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What to see in Hanoi - Part 5

 

West Lake

According to one legend, the place was originally thickly wooded and inhabited by a fox demon with nine tails. The monster was later killed by the Dragon King, the ancestor of the Viet people, who drowned it under floods of water, thereby creating a lake. Another legend , the Vietnamese monk Khong Lo (11th century), who rendered great services to the emperor of China, was allowed to take back to the country large amounts of bronze which he used to cast an enormous bell. Well the bell was rung, its sound was so powerful and carried so far so that the Golden Calf was thinking it was its buffalo-mother’s voice calling, hurriedly rushed south to her, and in its frantic search for her turned up mounds of earth and brought into existing an enormous hollow which filled with water and became a lake.

 

 

In the middle ages, many places and pavilions were built by the Ly, Tran and Le kings and the Trinh Lords. They stood on the banks of West Lake and also at the edge of Lake Truc Bach, separated from it by the Co Ngu causeway, now it was renamed the Youth promenade or Thanh Nien Street. Truc Bach means white silk woven at the Ivory Bamboo village. A pavilion was built there by Trinh Lords , where he relegated his neglected concubines. The poor women devoted their time to silk weaving. The product of their looms was a very beautiful kind of white silk.

The 17 kms road encircling the lake provides cyclists or motorbikes with the real pleasure of enjoying discoveries : Firstly, the Flower Villages which at the approach of Tet Co Truyen ( the Lunar New Year), supply the city-dwellers with the peach blossoms and dwarf tangerine trees as well as flowers of all kinds with famous village names such as Nhat Tan, Ngoc Ha, Nghi Tam; next, Quang Ba with its guava trees, Tay Ho with its “Palace of the God Mothers” (called “ Phu Tay Ho”), Xuan Tao with the temple dedicated to the child-hero of Giong, Trich Sai with Thien Nien Pagoda where is honored the patron saint of the weavers of black satin, Ke Buoi with very fame for its hand-made paper, Thuy Khe with the pagoda dedicated to Dame Đanh. Of course one should not forget the Taoist temple Quan Thanh with a giant bronze statue of the guardian god of the North named Huyen Thien Tran Vu, and Tran Quoc Pagoda standing on a small peninsula jutting out into the lake.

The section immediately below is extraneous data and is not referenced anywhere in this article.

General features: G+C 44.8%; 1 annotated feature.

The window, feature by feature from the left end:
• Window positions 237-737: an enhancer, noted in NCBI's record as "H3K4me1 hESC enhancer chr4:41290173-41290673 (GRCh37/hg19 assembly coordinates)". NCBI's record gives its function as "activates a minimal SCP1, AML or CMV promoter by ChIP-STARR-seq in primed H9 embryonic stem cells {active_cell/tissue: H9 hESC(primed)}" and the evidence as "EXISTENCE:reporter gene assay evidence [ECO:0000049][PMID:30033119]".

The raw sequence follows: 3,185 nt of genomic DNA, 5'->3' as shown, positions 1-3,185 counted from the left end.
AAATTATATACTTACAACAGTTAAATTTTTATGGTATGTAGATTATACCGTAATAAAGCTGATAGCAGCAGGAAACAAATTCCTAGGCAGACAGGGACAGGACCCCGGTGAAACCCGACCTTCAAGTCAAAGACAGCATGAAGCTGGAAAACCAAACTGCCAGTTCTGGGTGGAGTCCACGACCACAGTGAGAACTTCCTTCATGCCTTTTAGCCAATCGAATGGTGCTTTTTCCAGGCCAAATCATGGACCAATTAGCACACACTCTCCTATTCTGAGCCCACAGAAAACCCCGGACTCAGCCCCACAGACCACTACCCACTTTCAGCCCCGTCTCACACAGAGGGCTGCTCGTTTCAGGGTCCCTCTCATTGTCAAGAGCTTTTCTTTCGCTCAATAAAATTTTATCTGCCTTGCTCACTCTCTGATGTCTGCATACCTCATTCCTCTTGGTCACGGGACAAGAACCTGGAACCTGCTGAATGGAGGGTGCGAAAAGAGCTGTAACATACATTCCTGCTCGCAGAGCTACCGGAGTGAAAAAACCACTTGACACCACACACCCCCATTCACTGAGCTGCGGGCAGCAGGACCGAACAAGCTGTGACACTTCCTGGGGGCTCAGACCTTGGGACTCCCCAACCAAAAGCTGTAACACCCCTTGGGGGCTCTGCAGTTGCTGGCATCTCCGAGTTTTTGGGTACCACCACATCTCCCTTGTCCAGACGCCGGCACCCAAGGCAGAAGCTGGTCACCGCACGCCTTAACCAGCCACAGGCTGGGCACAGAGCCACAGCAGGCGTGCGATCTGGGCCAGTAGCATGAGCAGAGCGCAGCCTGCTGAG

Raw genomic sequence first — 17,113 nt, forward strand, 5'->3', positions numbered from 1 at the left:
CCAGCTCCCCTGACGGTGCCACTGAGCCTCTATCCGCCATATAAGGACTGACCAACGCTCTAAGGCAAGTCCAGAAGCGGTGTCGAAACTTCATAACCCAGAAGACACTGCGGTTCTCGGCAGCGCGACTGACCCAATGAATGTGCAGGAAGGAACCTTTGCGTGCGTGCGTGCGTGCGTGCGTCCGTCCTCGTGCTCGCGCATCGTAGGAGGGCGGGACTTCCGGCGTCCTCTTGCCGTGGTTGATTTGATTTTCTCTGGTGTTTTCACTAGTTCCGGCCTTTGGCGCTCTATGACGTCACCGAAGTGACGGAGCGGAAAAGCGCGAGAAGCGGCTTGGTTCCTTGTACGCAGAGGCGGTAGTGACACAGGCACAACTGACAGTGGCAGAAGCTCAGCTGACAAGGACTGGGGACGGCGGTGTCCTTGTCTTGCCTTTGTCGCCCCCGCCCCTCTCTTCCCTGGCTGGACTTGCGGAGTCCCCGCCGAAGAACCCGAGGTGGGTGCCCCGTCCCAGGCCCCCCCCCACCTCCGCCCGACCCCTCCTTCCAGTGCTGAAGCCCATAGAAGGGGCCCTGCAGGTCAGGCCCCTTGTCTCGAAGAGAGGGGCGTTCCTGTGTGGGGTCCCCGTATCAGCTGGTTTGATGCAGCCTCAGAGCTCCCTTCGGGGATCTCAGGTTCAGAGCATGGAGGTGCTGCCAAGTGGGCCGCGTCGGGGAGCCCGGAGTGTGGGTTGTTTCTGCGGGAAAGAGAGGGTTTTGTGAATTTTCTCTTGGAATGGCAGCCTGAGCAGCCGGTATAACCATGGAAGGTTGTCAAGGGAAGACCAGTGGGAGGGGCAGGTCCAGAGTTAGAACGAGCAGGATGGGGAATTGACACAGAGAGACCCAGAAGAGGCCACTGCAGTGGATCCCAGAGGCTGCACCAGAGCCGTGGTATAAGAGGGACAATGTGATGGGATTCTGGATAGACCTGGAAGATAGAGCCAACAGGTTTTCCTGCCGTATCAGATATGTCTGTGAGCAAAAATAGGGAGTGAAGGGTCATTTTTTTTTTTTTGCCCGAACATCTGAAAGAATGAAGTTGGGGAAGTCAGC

Hoa Lo Prison (Hanoi Hilton)

The name “Hoa Lo”, commonly translated as "fiery furnace" or even "Hell's hole", also means "stove". The name originated from the street name "Pho Hoa Lo" or “Hoa Lo Street” due to the concentration of stores selling wood stoves and coal-fire stoves along the street from pre-colonial times.

Hoa Lo prison was built in Hanoi by the French, in dates ranging from 1886 to 1889 and from 1898  to 1901, when Vietnam was still a part of French Indochina. The French called the prison “Maison Centrale” - a traditional euphemism to denote prisons in France. It was located near Hanoi's French Quarter. It was intended to hold Vietnamese prisoners, particularly political prisoners agitating for independence who were often subject to torture and execution. A 1913 renovation expanded its capacity from 460 inmates to 600. It was nevertheless often overcrowded, holding about 730 prisoners on a given day in 1916, a figure which would rise to 895 in 1922 and 1,430 in 1933. By 1954, it held more than 2000 people; with its inmates held in subhuman conditions, it had become a symbol of colonialist exploitation and of the bitterness of the Vietnamese towards the French.